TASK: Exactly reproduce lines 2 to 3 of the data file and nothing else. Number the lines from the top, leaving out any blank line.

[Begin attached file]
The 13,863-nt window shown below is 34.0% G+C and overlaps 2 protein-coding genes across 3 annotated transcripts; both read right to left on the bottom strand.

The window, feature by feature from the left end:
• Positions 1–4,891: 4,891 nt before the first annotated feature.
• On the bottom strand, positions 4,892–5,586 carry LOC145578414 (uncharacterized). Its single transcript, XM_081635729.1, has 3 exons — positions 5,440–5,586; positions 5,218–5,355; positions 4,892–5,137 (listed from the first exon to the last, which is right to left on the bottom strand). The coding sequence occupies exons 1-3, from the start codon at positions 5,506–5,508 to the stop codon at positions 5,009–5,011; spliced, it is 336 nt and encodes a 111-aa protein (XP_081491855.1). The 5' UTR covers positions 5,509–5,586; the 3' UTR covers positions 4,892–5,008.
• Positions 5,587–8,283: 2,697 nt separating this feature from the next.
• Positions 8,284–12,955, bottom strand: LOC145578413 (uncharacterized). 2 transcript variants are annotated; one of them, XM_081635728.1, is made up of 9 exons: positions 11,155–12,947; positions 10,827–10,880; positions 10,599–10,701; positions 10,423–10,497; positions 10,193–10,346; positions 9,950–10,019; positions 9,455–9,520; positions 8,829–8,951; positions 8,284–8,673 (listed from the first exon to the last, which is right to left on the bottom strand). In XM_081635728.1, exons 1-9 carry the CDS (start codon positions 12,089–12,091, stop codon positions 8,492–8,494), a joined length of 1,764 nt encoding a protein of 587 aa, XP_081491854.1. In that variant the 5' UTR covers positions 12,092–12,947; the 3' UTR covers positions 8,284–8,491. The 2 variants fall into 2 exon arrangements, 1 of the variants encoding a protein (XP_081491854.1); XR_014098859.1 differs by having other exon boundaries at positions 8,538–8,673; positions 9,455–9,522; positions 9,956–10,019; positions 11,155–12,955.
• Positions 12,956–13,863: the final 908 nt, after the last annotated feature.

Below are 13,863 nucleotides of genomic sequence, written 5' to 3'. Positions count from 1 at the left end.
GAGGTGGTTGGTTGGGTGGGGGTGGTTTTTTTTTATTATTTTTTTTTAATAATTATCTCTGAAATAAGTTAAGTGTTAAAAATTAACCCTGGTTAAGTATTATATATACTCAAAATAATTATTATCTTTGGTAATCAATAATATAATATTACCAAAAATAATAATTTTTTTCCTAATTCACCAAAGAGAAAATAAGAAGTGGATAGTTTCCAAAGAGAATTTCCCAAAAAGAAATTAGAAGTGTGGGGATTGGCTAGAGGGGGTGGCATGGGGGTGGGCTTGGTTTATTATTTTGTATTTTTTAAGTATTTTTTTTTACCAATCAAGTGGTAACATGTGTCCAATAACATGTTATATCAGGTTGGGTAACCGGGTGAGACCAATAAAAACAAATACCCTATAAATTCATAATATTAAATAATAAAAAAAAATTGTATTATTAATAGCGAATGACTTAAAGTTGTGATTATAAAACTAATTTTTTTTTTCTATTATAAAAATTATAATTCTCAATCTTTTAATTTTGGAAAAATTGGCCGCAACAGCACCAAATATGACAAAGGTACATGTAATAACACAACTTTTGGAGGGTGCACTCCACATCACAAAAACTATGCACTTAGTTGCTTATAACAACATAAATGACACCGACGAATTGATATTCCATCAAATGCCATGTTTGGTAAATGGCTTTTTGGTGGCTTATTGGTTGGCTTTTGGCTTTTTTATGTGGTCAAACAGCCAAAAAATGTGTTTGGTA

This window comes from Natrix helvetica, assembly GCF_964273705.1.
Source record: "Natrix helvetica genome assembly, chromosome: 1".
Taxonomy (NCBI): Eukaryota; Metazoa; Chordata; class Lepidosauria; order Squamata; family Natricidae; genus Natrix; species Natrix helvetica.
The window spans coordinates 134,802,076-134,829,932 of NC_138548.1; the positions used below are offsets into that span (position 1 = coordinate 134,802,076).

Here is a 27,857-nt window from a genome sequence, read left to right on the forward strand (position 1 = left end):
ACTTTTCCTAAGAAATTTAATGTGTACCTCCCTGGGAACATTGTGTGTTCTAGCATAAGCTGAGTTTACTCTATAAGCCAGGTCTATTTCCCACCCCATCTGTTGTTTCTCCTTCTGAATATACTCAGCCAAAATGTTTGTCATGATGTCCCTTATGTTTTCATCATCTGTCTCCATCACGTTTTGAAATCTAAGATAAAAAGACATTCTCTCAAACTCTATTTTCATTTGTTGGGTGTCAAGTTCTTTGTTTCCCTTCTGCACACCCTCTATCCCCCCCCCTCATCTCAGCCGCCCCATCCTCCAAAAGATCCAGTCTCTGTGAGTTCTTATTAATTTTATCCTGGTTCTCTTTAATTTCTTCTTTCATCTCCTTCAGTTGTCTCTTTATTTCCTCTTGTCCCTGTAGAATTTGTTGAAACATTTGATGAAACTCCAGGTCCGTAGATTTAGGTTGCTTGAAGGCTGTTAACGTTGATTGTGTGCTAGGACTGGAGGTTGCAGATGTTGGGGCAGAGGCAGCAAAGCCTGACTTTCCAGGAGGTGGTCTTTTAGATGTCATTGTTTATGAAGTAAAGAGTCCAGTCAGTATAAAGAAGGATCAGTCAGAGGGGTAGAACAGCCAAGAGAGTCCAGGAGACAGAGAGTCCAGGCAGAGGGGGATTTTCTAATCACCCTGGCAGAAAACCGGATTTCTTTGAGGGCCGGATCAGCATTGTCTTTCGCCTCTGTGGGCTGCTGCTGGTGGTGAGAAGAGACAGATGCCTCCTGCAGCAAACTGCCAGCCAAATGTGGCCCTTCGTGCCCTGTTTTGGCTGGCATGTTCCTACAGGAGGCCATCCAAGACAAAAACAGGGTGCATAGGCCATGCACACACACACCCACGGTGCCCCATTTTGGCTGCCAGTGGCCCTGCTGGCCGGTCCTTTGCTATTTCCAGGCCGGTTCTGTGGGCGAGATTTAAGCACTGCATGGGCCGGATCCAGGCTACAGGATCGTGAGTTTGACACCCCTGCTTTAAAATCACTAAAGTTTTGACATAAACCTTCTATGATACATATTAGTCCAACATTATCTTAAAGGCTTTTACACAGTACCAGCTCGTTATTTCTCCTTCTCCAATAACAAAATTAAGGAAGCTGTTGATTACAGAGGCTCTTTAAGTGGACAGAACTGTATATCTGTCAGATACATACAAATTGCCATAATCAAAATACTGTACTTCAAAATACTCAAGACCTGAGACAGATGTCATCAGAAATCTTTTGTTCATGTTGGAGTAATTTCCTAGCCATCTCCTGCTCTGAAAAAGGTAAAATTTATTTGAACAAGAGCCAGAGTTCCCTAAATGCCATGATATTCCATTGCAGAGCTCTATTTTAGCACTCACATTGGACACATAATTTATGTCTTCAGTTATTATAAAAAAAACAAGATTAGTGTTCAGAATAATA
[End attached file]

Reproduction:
The window, feature by feature from the left end:
• Positions 1–4,891: 4,891 nt before the first annotated feature.